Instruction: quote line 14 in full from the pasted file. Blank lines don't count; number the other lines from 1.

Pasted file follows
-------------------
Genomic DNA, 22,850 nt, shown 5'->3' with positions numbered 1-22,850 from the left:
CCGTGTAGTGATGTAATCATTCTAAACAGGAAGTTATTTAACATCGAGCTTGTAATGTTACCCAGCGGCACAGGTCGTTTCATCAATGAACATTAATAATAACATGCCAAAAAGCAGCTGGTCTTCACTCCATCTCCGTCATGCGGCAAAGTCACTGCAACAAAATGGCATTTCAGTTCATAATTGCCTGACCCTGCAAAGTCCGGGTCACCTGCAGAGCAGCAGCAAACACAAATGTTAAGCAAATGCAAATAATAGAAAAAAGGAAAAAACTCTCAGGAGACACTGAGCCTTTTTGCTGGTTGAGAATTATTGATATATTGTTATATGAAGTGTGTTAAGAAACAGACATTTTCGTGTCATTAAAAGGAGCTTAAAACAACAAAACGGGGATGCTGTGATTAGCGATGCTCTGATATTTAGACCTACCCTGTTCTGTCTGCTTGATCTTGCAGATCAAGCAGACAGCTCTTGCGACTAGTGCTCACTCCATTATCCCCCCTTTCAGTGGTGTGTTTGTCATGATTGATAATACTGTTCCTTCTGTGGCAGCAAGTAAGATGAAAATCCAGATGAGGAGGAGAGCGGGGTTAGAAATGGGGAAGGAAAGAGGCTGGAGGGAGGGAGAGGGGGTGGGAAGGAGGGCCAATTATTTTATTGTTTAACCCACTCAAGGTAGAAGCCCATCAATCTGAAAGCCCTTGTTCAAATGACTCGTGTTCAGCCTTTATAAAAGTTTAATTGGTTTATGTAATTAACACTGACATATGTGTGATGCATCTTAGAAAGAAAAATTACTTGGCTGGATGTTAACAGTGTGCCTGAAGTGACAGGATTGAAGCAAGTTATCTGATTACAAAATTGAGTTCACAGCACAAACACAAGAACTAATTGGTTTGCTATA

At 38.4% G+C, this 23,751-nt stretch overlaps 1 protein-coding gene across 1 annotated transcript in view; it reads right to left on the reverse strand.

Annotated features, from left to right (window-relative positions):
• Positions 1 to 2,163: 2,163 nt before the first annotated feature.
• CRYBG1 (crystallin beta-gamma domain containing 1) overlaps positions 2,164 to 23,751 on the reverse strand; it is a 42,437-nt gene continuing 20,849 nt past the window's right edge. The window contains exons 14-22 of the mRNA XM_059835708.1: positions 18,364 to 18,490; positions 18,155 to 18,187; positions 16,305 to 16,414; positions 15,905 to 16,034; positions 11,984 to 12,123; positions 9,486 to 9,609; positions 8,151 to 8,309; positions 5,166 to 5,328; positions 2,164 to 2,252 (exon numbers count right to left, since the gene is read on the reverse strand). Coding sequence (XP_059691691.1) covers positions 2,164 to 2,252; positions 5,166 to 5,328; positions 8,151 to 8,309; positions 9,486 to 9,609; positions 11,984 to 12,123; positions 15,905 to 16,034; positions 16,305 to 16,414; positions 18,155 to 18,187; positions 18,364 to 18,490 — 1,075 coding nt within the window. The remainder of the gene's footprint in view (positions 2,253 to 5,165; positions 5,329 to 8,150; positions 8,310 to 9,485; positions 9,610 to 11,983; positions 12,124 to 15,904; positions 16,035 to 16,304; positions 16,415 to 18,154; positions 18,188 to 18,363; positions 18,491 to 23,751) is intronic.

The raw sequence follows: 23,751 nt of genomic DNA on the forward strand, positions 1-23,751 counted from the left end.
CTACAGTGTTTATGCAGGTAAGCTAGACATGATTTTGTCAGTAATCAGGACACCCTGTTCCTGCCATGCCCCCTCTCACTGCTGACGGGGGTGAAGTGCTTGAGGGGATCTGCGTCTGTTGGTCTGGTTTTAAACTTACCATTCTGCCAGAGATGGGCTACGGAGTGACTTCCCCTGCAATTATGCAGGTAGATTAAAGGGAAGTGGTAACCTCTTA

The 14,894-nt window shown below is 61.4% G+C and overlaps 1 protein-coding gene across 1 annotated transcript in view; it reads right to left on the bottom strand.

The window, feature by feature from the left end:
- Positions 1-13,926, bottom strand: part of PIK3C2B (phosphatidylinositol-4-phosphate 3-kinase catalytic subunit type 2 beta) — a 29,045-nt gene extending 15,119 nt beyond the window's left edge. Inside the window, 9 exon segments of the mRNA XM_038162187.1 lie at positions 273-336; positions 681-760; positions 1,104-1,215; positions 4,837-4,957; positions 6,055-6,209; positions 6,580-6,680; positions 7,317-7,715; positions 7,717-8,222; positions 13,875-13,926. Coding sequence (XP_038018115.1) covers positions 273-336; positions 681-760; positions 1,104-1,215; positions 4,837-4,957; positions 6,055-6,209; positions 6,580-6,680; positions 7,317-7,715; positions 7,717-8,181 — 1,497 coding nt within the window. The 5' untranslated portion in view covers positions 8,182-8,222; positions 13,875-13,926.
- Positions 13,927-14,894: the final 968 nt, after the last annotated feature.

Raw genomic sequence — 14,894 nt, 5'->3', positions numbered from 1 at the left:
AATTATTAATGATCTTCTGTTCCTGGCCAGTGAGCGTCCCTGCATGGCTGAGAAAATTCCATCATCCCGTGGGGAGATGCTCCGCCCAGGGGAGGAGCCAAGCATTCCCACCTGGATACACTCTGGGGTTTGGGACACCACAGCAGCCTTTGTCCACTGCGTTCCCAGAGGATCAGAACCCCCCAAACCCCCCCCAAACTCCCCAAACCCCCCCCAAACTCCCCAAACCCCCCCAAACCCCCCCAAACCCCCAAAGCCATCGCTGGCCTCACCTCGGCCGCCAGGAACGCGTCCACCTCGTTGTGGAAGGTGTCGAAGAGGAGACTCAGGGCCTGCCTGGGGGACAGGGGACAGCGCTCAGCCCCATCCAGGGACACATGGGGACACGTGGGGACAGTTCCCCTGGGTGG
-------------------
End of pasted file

AATTATTAATGATCTTCTGTTCCTGGCCAGTGAGCGTCCCTGCATGGCTGAGAAAATTCCATCATCCCGTGGGGAGATGCTCCGCCCAGGGGAGGAGCCAAGCATTCCCACCTGGATACACTCTGGGGTTTGGGACACCACAGCAGCCTTTGTCCACTGCGTTCCCAGAGGATCAGAACCCCCCAAACCCCCCCCAAACTCCCCAAACCCCCCCCAAACTCCCCAAACCCCCCCAAACCCCCCCAAACCCCCAAAGCCATCGCTGGCCTCACCTCGGCCGCCAGGAACGCGTCCACCTCGTTGTGGAAGGTGTCGAAGAGGAGACTCAGGGCCTGCCTGGGGGACAGGGGACAGCGCTCAGCCCCATCCAGGGACACATGGGGACACGTGGGGACAGTTCCCCTGGGTGG